Thursday, December 9, 2010

More on TARP

Karl Smith has kindly responded to my post on TARP:

Then a broker-dealer went bankrupt. The process of chaos began to unfold. We had what looked very much like a run. Given that narrative the response was to somehow stem the run. This meant insuring creditors against losses.

Various schemes were proposed. In the end equity injections were settled upon. The terms where not what I would have wanted but I understand the pressure of being in the moment.

After the equity injections our measures of panic began to subside and indeed have not come back despite the fact that housing has not recovered. This lends credibility to those of us who said that housing and bad loans mattered only to the extent that they were possibly creating insolvency and fueling a run.

Do we know for sure that this is narrative is correct – no. However, the level of certainty I think Gupta is asking for is virtually never available to us in real time and is hard to ascertain even looking back. My core case is that the narrative holds and continues to hold as we accumulate more data.
The ultimate argument here is "Things were going very bad; we did something; and things ended up much better than we expected. Maybe things could have gone better, but things did end up going surprisingly well."

First -- there's the question of whether or not TARP "helped." Ultimately, this relies on the unknowable counterfactual of what the world looked like without TARP. It also relies on assuming that the entire recovery was due to TARP. Yet as Donald Marron points out, "One reason that TARP appears much less expensive than originally predicted is that many of its investments benefitted from other government actions whose costs show up elsewhere in the budget." We did a whole lot to help the banking sector, and would undoubtedly have done even more without TARP. So to give it the whole credit is probably a bit much.

There's also a key phrase here -- "in the end equity injections were settled on." This is an interesting way of putting it. What actually happened is that Treasury asked for a virtual blank check ostensibly to support asset purchases, and then decided to purchase bank equity instead because they wanted to.

It's worth emphasizing again that the narrative that Treasury was selling -- that the world would collapse if we didn't purchase toxic mortgage assets -- was completely wrong. In fact we didn't purchase many toxic assets, and the world went on. Had we enacted TARP as envisioned, written into law, and sold to the public -- the result would have been hundreds of billions of dollars of taxpayer losses.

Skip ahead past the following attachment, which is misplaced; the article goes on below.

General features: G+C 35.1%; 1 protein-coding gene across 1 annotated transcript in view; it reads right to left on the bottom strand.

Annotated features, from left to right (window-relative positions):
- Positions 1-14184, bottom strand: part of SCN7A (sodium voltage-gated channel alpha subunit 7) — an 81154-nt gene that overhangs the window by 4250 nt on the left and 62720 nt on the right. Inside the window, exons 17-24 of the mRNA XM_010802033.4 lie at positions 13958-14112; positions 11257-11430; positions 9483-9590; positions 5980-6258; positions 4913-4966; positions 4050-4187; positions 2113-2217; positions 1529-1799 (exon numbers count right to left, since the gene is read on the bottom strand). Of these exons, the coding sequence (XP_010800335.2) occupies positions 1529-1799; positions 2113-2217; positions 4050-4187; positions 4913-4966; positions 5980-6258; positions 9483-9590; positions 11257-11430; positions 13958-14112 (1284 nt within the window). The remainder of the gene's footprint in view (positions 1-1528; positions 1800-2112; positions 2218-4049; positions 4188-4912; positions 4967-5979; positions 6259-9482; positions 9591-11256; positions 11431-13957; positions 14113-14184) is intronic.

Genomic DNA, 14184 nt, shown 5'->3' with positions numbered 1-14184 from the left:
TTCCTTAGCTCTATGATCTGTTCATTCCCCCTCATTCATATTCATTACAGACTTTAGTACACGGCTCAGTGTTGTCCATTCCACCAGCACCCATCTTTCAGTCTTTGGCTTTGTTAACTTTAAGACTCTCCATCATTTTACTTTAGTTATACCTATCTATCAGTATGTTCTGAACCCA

So the fact that we "settled on" equity injections reflects my primary opposition to the bill -- that we basically left the decision of how to spend $700 billion dollars in the discretionary hands of the Treasury. We are indeed fortunate that Congress failed to implement any meaningful oversight on the bill and the ultimate decision Treasury opted for was not the worst thing in the world (though, of course, TARP money has also been used as a political slush fund for things like HAMP, auto bailouts, etc.). But what was at stake in the bill was really the democratic principle that the legislative branch, not unelected bureaucrats, decide what we spend money on. Do we really think that giving Treasury the right to spend hundreds of billions of dollars is a good idea? Can we continue to rely on them reading the right bloggers?

I am sympathetic to this view though I take a slightly different tact. I tend to think that the government should have simply squeezed the financial system for everything that it was worth on the grounds that its the responsibility of the Treasury Secretary to act in the best interest of his clients. The taxpayers were his clients. Making more money for you clients is generally preferable to making less thus he should have tried to make more money.

However, it is important to note that TARP as structured was profitable on the bank side. It wasn’t simply that the taxpayer got his or her money back. Their were warrants that that gave the taxpayers a bit of the upside. I just don’t think they were big enough.

I understand the moral outrage and all but my general take is that the Government in this capacity should act to maximize taxpayer profits, not express taxpayer outrage. I realize that this is not a majority view.

Since when is the government supposed to run a hedge fund? Since when should the maximization of "taxpayer profit" be an objective of government?

The issue here is why is the government doing this at all? If the government made money on at least some of its investments; and the banks did well; why couldn't private capital flow in?

Everyone agrees that banks in 2008 needed to be recapitalized. But it was an open question whether this would be achieved through bankruptcy, or some mechanism of forcing banks to raise capital, or so on. There were a lot of options, each with costs and benefits. Some of them wouldn't have involved public money.

Unfortunately, it looks from Swagel's account that Treasury -- though aware of this problem -- spent months doing nothing about this. They wound up in September with a three-page plan that, as I've mentioned, would have barely helped. Perhaps they had the excuse that they were rushed and didn't have the time to properly consider, say, Zingales' bankruptcy proposal. But it's been several years since then, and Treasury doesn't have any serious bank resolution mechanisms that don't require public money.

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